Farming is also the reason for Election Day falling in November. Spring and summer months were for planting and cultivating crops, while late summer through early fall were reserved for the harvest. As the month after the harvest, but before the snows of winter made travel difficult, November seemed the best choice.

Why the First Tuesday After the First Monday?

Congress wanted to make sure the election never fell on November 1 because that's a holy day of obligation in the Roman Catholic Church (All Saints' Day). In addition, many businesses tallied their sales and expenses and did their books for the previous month on the first of each month. Congress feared that an unusually good or bad economic month might influence the vote if it were held on the first.

But, that was then and this is now. True, most of us are no longer farmers, and traveling to the polls is far simpler than it was in 1845. But is there, even now, a single "better" day to hold a national election than the first Tuesday after the first Monday in November?

School is back in session and most summer vacations are over. The closest national holiday—Thanksgiving—is still several weeks away, and you don't have to buy anybody a gift. But the runaway best all-time reason for holding the election in early November is one that Congress never even considered in 1845. It's far enough from April 15 that we have forgotten about the previous tax day and haven't started worrying about the next one.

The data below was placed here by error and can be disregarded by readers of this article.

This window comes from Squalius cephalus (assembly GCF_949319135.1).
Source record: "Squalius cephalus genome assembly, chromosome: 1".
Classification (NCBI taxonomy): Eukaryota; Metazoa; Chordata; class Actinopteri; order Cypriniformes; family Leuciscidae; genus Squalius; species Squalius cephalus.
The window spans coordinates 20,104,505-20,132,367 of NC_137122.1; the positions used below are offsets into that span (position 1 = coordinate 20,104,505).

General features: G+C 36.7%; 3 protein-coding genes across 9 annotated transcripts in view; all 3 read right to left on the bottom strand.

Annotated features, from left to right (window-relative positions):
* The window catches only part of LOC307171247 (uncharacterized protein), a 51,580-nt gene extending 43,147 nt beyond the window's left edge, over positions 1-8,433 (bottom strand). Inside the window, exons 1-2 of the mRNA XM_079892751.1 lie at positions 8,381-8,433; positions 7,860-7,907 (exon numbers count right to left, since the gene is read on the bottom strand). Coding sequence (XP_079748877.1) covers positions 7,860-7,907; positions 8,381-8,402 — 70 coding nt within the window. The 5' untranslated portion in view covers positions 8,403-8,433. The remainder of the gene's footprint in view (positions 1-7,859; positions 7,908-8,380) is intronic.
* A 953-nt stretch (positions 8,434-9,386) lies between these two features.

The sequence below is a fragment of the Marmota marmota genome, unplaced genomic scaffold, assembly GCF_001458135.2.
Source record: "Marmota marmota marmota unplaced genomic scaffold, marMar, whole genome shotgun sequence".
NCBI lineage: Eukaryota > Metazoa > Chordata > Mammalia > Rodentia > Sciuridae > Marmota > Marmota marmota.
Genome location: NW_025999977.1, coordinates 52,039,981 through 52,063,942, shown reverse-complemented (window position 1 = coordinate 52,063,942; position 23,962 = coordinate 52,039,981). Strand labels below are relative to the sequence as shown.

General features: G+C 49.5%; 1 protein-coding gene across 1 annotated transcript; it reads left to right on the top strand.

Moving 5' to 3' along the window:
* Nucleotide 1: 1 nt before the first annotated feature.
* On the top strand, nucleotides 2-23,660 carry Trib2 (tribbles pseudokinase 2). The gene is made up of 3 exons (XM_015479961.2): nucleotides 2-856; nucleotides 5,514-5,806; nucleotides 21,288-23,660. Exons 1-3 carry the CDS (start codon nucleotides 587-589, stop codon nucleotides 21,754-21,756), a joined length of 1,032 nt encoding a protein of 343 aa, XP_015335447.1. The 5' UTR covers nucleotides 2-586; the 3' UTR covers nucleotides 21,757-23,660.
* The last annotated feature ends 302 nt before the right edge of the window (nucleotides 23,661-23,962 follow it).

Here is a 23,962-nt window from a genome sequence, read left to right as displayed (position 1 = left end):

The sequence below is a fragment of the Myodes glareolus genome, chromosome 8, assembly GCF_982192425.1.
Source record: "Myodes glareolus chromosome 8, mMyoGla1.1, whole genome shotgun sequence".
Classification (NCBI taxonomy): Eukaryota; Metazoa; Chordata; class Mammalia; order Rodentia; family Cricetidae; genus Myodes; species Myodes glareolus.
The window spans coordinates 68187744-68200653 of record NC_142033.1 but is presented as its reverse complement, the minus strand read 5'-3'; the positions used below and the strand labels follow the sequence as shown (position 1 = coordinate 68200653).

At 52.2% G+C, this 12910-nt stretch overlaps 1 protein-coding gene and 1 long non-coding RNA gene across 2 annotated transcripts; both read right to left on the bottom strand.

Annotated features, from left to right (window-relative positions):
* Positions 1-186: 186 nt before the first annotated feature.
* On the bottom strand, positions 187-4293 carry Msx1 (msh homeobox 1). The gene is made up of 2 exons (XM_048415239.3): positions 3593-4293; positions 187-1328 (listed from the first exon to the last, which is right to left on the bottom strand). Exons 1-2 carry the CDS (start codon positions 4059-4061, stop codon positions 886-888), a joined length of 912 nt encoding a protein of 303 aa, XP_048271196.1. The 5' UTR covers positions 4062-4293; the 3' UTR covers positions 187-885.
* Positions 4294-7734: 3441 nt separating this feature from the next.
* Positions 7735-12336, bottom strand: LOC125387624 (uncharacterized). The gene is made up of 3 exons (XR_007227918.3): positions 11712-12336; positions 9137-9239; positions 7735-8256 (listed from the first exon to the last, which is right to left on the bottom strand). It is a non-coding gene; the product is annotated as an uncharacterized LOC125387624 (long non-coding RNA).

Should Election Day Be a National Holiday?

It has often been suggested that voter turnout would be higher if Election Day was a federal holiday like Labor Day or the Fourth of July. In some states, including Delaware, Hawaii, Kentucky, Louisiana, New Jersey, New York, and West Virginia, Election Day is already a state holiday. In some other states, laws require employers to allow workers to take paid time off to vote. The California Elections Code, for example, requires that all employees who are otherwise unable to vote be given two hours off with pay at the start or end of their workday.

At the federal level, Democratic members of Congress have been lobbying to have Election Day designated as a national holiday since 2005. On January 4, 2005, Rep. John Conyers of Michigan introduced the Democracy Day Act of 2005, calling for the Tuesday after the first Monday in November of every even-numbered year—Election Day—to be a legally recognized national holiday. Conyers argued that an Election Day holiday would boost voter turnout and raise people's awareness of the importance of voting and civic participation. Though it eventually gained 110 cosponsors, the bill was never considered by the full House.